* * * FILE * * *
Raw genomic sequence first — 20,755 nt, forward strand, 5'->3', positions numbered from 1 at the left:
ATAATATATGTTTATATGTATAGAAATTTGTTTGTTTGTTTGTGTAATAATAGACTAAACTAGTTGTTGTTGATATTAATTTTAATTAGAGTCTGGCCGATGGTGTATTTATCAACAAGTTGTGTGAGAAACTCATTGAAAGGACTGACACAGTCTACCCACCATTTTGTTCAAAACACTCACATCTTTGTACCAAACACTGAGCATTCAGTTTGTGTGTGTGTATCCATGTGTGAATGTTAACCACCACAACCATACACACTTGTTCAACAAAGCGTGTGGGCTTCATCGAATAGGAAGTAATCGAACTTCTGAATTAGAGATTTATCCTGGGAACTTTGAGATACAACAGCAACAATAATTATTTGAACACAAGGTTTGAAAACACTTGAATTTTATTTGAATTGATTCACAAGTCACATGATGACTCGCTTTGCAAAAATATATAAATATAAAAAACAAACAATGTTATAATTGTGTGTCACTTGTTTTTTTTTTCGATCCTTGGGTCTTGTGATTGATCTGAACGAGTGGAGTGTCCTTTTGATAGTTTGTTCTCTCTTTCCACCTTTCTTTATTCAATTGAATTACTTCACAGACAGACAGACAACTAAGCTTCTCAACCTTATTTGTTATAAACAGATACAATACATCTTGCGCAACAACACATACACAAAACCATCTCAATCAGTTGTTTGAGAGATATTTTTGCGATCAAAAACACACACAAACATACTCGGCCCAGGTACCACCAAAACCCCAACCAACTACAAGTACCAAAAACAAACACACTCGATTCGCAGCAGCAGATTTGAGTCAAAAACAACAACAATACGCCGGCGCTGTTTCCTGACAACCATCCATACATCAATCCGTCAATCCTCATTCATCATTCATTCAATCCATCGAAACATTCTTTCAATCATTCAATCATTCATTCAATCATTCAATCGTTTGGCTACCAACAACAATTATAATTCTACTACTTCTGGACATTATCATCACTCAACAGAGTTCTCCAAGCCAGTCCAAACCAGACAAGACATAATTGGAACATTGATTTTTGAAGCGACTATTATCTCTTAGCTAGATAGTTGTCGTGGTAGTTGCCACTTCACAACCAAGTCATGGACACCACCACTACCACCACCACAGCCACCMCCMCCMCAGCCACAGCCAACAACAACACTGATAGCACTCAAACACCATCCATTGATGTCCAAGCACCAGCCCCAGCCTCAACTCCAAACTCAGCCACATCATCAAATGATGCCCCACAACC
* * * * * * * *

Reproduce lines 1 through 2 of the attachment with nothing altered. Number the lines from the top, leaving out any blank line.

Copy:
Raw genomic sequence first — 20,755 nt, forward strand, 5'->3', positions numbered from 1 at the left:
ATAATATATGTTTATATGTATAGAAATTTGTTTGTTTGTTTGTGTAATAATAGACTAAACTAGTTGTTGTTGATATTAATTTTAATTAGAGTCTGGCCGATGGTGTATTTATCAACAAGTTGTGTGAGAAACTCATTGAAAGGACTGACACAGTCTACCCACCATTTTGTTCAAAACACTCACATCTTTGTACCAAACACTGAGCATTCAGTTTGTGTGTGTGTATCCATGTGTGAATGTTAACCACCACAACCATACACACTTGTTCAACAAAGCGTGTGGGCTTCATCGAATAGGAAGTAATCGAACTTCTGAATTAGAGATTTATCCTGGGAACTTTGAGATACAACAGCAACAATAATTATTTGAACACAAGGTTTGAAAACACTTGAATTTTATTTGAATTGATTCACAAGTCACATGATGACTCGCTTTGCAAAAATATATAAATATAAAAAACAAACAATGTTATAATTGTGTGTCACTTGTTTTTTTTTTCGATCCTTGGGTCTTGTGATTGATCTGAACGAGTGGAGTGTCCTTTTGATAGTTTGTTCTCTCTTTCCACCTTTCTTTATTCAATTGAATTACTTCACAGACAGACAGACAACTAAGCTTCTCAACCTTATTTGTTATAAACAGATACAATACATCTTGCGCAACAACACATACACAAAACCATCTCAATCAGTTGTTTGAGAGATATTTTTGCGATCAAAAACACACACAAACATACTCGGCCCAGGTACCACCAAAACCCCAACCAACTACAAGTACCAAAAACAAACACACTCGATTCGCAGCAGCAGATTTGAGTCAAAAACAACAACAATACGCCGGCGCTGTTTCCTGACAACCATCCATACATCAATCCGTCAATCCTCATTCATCATTCATTCAATCCATCGAAACATTCTTTCAATCATTCAATCATTCATTCAATCATTCAATCGTTTGGCTACCAACAACAATTATAATTCTACTACTTCTGGACATTATCATCACTCAACAGAGTTCTCCAAGCCAGTCCAAACCAGACAAGACATAATTGGAACATTGATTTTTGAAGCGACTATTATCTCTTAGCTAGATAGTTGTCGTGGTAGTTGCCACTTCACAACCAAGTCATGGACACCACCACTACCACCACCACAGCCACCMCCMCCMCAGCCACAGCCAACAACAACACTGATAGCACTCAAACACCATCCATTGATGTCCAAGCACCAGCCCCAGCCTCAACTCCAAACTCAGCCACATCATCAAATGATGCCCCACAACC